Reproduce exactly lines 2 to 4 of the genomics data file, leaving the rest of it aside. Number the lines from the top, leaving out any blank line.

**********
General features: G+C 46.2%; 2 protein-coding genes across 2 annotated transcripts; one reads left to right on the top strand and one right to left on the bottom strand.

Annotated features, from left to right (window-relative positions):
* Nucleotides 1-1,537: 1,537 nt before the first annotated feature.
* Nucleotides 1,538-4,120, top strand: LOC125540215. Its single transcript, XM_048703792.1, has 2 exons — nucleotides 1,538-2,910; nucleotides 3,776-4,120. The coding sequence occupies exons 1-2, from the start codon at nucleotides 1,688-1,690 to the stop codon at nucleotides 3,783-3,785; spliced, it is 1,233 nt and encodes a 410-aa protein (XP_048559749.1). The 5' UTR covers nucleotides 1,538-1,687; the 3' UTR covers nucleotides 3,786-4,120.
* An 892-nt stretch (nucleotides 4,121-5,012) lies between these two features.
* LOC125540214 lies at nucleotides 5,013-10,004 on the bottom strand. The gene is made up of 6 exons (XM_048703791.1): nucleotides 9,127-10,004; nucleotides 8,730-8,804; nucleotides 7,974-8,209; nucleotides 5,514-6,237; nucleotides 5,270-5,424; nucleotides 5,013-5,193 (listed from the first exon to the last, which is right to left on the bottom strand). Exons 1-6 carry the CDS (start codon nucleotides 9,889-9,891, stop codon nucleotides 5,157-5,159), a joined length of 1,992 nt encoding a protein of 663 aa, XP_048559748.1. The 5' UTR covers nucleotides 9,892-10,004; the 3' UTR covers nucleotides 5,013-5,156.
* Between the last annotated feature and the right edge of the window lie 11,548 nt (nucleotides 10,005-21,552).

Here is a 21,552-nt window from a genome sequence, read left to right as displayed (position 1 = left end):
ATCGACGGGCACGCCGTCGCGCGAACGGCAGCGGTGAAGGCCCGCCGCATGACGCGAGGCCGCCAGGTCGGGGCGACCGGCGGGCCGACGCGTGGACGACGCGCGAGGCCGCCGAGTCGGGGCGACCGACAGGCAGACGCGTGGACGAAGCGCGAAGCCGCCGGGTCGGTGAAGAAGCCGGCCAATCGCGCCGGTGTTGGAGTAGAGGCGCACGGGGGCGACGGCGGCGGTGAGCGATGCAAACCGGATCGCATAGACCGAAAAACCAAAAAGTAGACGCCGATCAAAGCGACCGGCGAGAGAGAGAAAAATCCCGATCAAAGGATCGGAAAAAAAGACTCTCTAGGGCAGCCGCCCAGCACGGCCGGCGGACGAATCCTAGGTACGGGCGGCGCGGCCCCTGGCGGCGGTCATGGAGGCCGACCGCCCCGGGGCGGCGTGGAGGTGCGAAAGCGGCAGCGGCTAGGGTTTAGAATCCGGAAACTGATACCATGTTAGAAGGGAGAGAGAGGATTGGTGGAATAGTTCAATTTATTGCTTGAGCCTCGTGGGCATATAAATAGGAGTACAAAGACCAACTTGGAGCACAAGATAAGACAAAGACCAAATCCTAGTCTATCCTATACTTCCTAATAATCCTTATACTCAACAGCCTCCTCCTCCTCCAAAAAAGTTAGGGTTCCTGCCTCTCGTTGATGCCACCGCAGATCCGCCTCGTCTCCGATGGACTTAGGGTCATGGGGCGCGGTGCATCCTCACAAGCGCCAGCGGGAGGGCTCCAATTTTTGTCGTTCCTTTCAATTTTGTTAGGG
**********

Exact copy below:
Annotated features, from left to right (window-relative positions):
* Nucleotides 1-1,537: 1,537 nt before the first annotated feature.
* Nucleotides 1,538-4,120, top strand: LOC125540215. Its single transcript, XM_048703792.1, has 2 exons — nucleotides 1,538-2,910; nucleotides 3,776-4,120. The coding sequence occupies exons 1-2, from the start codon at nucleotides 1,688-1,690 to the stop codon at nucleotides 3,783-3,785; spliced, it is 1,233 nt and encodes a 410-aa protein (XP_048559749.1). The 5' UTR covers nucleotides 1,538-1,687; the 3' UTR covers nucleotides 3,786-4,120.